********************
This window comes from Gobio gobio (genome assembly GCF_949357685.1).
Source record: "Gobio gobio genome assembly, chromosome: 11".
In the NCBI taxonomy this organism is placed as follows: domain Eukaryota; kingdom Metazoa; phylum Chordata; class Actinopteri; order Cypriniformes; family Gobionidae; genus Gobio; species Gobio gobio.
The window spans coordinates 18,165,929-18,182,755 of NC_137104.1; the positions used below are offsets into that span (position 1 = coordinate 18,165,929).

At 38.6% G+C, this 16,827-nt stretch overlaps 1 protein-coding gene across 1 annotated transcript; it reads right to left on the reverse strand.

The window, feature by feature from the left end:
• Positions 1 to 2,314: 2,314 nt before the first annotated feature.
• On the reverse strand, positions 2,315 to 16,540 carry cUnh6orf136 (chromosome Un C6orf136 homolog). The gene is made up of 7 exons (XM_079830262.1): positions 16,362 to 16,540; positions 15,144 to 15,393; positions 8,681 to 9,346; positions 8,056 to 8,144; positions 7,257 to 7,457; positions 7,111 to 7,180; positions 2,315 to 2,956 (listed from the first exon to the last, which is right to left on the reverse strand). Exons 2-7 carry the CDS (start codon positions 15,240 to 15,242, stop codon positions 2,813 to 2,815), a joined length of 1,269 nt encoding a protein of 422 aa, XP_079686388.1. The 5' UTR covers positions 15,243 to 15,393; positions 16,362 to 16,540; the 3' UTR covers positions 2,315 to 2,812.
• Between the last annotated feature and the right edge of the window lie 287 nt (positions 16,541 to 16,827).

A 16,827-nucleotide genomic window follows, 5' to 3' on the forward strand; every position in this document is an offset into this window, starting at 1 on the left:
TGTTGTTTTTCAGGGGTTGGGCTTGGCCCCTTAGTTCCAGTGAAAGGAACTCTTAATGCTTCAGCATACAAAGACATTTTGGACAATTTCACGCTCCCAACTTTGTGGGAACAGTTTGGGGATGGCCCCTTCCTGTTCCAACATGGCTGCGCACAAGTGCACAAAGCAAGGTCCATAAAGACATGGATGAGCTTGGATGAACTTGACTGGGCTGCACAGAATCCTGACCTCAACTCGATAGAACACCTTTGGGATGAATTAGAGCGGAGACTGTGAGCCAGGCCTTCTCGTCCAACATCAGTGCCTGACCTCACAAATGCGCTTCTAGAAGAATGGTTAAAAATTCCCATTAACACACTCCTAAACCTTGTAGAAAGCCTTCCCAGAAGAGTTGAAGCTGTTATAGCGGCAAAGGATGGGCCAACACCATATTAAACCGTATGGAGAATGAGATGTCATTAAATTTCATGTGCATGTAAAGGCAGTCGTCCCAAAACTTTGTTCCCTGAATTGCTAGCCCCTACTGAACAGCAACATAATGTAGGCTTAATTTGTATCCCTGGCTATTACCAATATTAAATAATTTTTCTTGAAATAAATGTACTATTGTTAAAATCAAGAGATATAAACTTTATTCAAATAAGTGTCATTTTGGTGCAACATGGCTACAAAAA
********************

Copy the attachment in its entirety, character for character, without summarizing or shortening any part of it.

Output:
This window comes from Gobio gobio (genome assembly GCF_949357685.1).
Source record: "Gobio gobio genome assembly, chromosome: 11".
In the NCBI taxonomy this organism is placed as follows: domain Eukaryota; kingdom Metazoa; phylum Chordata; class Actinopteri; order Cypriniformes; family Gobionidae; genus Gobio; species Gobio gobio.
The window spans coordinates 18,165,929-18,182,755 of NC_137104.1; the positions used below are offsets into that span (position 1 = coordinate 18,165,929).

At 38.6% G+C, this 16,827-nt stretch overlaps 1 protein-coding gene across 1 annotated transcript; it reads right to left on the reverse strand.

The window, feature by feature from the left end:
• Positions 1 to 2,314: 2,314 nt before the first annotated feature.
• On the reverse strand, positions 2,315 to 16,540 carry cUnh6orf136 (chromosome Un C6orf136 homolog). The gene is made up of 7 exons (XM_079830262.1): positions 16,362 to 16,540; positions 15,144 to 15,393; positions 8,681 to 9,346; positions 8,056 to 8,144; positions 7,257 to 7,457; positions 7,111 to 7,180; positions 2,315 to 2,956 (listed from the first exon to the last, which is right to left on the reverse strand). Exons 2-7 carry the CDS (start codon positions 15,240 to 15,242, stop codon positions 2,813 to 2,815), a joined length of 1,269 nt encoding a protein of 422 aa, XP_079686388.1. The 5' UTR covers positions 15,243 to 15,393; positions 16,362 to 16,540; the 3' UTR covers positions 2,315 to 2,812.
• Between the last annotated feature and the right edge of the window lie 287 nt (positions 16,541 to 16,827).

A 16,827-nucleotide genomic window follows, 5' to 3' on the forward strand; every position in this document is an offset into this window, starting at 1 on the left:
TGTTGTTTTTCAGGGGTTGGGCTTGGCCCCTTAGTTCCAGTGAAAGGAACTCTTAATGCTTCAGCATACAAAGACATTTTGGACAATTTCACGCTCCCAACTTTGTGGGAACAGTTTGGGGATGGCCCCTTCCTGTTCCAACATGGCTGCGCACAAGTGCACAAAGCAAGGTCCATAAAGACATGGATGAGCTTGGATGAACTTGACTGGGCTGCACAGAATCCTGACCTCAACTCGATAGAACACCTTTGGGATGAATTAGAGCGGAGACTGTGAGCCAGGCCTTCTCGTCCAACATCAGTGCCTGACCTCACAAATGCGCTTCTAGAAGAATGGTTAAAAATTCCCATTAACACACTCCTAAACCTTGTAGAAAGCCTTCCCAGAAGAGTTGAAGCTGTTATAGCGGCAAAGGATGGGCCAACACCATATTAAACCGTATGGAGAATGAGATGTCATTAAATTTCATGTGCATGTAAAGGCAGTCGTCCCAAAACTTTGTTCCCTGAATTGCTAGCCCCTACTGAACAGCAACATAATGTAGGCTTAATTTGTATCCCTGGCTATTACCAATATTAAATAATTTTTCTTGAAATAAATGTACTATTGTTAAAATCAAGAGATATAAACTTTATTCAAATAAGTGTCATTTTGGTGCAACATGGCTACAAAAA